Now I’m trying to think of some compliment-fishing question to ask my guests: “Did you notice how all the onions in the mudjarrah were uniformly thick?”.  Now, if either of them was an engineer, I’d get an “amen”.  For now, I’m happy I didn’t have to reach for the band-aids.

Here’s what emerged, for this and the rest:


Here’s the recipe:

And here’s my original recipe, if you’re still a real rice afficionado:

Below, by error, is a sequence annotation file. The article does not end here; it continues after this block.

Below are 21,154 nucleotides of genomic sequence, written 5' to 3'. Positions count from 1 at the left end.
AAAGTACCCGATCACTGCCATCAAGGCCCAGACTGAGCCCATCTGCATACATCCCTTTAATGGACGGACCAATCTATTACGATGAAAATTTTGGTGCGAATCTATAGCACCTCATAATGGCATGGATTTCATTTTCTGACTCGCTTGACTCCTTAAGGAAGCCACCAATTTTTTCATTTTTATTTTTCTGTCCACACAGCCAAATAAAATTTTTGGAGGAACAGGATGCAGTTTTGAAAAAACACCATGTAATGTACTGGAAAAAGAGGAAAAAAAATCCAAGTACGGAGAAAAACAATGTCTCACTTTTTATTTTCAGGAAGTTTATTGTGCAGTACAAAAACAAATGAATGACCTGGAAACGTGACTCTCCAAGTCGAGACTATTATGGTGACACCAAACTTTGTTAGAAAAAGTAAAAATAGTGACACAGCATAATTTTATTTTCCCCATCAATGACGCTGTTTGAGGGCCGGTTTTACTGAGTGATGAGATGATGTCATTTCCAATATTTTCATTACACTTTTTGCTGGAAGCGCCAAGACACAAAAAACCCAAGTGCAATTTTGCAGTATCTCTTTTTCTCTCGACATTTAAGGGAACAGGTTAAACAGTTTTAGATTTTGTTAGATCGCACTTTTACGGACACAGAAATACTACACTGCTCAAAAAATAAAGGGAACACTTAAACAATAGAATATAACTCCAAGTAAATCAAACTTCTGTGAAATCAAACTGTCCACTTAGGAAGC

I could stop here, as I didn’t serve any more vegetables.  Vanika brought some food over as she had threatened, so I should probably include those dishes.  We never touched them, and they sit in our fridge for another day.  There was no room at the table.  But my own last entry was to be a fruit based dessert!  Little peach cobblers I spiced up with some blueberries I had laying around.  As we got on, the remnants of the parsnip soup seemed dessert enough.  It is kinda sweet.  The cobblers will await another day.

Call it feng shui or hygge, with a fire roaring in the fireplace, and friends  (Ray (13), Paul (14), and Jon-Erik (15)) spinning us some good-ol-jazz on the stereo, the winter evening vibe was sublime.